FacebookTwitterGoogle+RedditEmail

The Mythical End to the Politics of Fear

by NORMAN SOLOMON

Nearly five years into the “war on terror,” it’s still at the core of American media and politics.

Yeah, I’ve seen the recent polls showing a drop in public support for President Bush’s “war on terror” claims. And I’ve read a spate of commentaries this month celebrating Bush’s current lack of political traction on the terrorism issue, like the New York Times piece by Frank Rich last Sunday triumphantly proclaiming that “the era of Americans’ fearing fear itself is over.”

That’s a comforting thought, hovering somewhere between complacent and delusional.

Reflexive fear may be on vacation, but it hasn’t quit. The “war on terror” motif is fraying — but it remains close at hand as a mighty pretext for present and future warfare.

The U.S. war effort in Iraq is, if anything, more horrific than it was a year ago. Back then, in late summer, Frank Rich wrote a Times column — under the headline “Someone Tell the President the War Is Over” — mocking Bush’s assertion on Aug. 11, 2005, that “no decision has been made yet” about withdrawal of U.S. troops from Iraq. Responding in print days later, Rich concluded: “The country has already made the decision for Mr. Bush. We’re outta there.”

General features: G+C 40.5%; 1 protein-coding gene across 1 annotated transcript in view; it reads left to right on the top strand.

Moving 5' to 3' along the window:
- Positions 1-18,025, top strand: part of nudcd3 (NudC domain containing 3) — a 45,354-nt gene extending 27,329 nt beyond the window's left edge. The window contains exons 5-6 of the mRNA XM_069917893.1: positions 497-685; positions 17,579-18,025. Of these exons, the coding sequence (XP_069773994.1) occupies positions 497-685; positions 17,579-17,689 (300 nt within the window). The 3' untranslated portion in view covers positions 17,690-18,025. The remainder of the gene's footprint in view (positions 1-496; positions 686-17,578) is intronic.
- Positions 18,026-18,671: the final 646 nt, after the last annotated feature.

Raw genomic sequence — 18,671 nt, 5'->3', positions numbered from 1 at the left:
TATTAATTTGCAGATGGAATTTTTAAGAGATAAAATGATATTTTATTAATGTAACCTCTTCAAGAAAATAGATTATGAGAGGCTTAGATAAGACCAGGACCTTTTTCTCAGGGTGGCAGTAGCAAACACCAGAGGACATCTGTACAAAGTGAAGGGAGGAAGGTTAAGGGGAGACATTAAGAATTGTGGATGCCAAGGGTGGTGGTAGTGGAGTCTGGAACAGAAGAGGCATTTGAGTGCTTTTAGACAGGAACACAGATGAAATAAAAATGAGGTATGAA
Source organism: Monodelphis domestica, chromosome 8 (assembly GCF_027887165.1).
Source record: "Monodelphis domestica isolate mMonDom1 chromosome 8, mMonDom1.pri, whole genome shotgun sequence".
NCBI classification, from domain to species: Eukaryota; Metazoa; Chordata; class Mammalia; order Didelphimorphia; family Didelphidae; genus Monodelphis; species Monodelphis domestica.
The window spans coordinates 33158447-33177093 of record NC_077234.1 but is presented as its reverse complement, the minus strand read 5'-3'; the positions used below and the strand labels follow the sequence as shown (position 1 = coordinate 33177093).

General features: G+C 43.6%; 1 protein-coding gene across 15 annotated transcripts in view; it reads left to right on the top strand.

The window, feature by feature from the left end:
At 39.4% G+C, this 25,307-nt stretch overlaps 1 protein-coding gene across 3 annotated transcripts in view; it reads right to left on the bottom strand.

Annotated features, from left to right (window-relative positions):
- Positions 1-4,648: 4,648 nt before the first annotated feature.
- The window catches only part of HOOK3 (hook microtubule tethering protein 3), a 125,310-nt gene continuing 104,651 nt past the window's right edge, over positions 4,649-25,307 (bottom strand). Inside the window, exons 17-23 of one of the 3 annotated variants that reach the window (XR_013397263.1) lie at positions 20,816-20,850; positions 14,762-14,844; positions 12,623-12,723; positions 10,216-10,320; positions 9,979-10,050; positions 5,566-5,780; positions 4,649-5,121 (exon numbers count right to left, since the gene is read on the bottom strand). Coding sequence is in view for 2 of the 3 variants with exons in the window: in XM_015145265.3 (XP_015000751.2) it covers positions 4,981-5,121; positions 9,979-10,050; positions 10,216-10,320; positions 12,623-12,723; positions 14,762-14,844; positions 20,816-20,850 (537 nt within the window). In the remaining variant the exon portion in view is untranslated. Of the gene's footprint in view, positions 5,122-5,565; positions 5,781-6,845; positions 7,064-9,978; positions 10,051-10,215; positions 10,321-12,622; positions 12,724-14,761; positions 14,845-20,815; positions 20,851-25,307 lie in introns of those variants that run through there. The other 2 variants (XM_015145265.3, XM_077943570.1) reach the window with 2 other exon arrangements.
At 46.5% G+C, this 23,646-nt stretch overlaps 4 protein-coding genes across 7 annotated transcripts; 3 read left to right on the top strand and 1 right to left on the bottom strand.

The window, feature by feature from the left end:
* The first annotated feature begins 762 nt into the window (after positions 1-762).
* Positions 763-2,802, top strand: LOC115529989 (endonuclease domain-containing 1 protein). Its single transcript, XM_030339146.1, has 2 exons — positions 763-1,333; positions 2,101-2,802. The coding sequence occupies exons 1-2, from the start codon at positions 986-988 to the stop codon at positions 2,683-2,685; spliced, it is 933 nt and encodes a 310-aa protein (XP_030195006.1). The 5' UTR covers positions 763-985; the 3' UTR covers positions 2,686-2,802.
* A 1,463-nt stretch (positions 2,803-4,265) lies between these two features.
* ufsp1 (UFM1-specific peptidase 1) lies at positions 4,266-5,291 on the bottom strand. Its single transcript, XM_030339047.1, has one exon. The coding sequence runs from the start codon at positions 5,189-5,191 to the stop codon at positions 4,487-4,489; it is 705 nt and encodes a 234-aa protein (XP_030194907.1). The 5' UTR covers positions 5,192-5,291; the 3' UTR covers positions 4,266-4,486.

A year later, are we “outta there”? Only via the intellectualizing gymnastics of punditland.

More Americans are aware that the “war on terror” — as an umbrella excuse for making war — is a bunch of lethal baloney. But can anyone point to a falloff of active U.S. militarism as that realization has dawned? Did the Pentagon’s warfare dissipate in the slightest while disdain from mainstream anti-Bush pundits went through the roof?

Looking ahead, does anyone credibly think that Democratic Party leaders can be relied on to stand up against rationales for a huge air assault on Iran — in the face of predictable claims that a massive attack became necessary to forestall the development of nuclear weapons by a Tehran regime that supports the “terrorist” Hezbollah organization and has pledged the destruction of Israel?